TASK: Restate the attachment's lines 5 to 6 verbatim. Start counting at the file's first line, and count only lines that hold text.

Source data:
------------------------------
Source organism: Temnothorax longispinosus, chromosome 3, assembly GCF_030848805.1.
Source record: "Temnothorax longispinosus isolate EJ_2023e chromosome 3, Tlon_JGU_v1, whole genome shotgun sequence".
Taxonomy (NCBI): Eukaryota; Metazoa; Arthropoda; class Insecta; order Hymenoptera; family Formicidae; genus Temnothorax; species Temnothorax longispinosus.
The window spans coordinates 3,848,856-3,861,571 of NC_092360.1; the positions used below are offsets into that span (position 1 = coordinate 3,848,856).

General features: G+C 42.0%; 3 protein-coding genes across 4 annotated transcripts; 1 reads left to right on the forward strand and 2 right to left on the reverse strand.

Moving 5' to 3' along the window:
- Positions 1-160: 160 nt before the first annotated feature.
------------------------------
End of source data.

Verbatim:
General features: G+C 42.0%; 3 protein-coding genes across 4 annotated transcripts; 1 reads left to right on the forward strand and 2 right to left on the reverse strand.

Moving 5' to 3' along the window: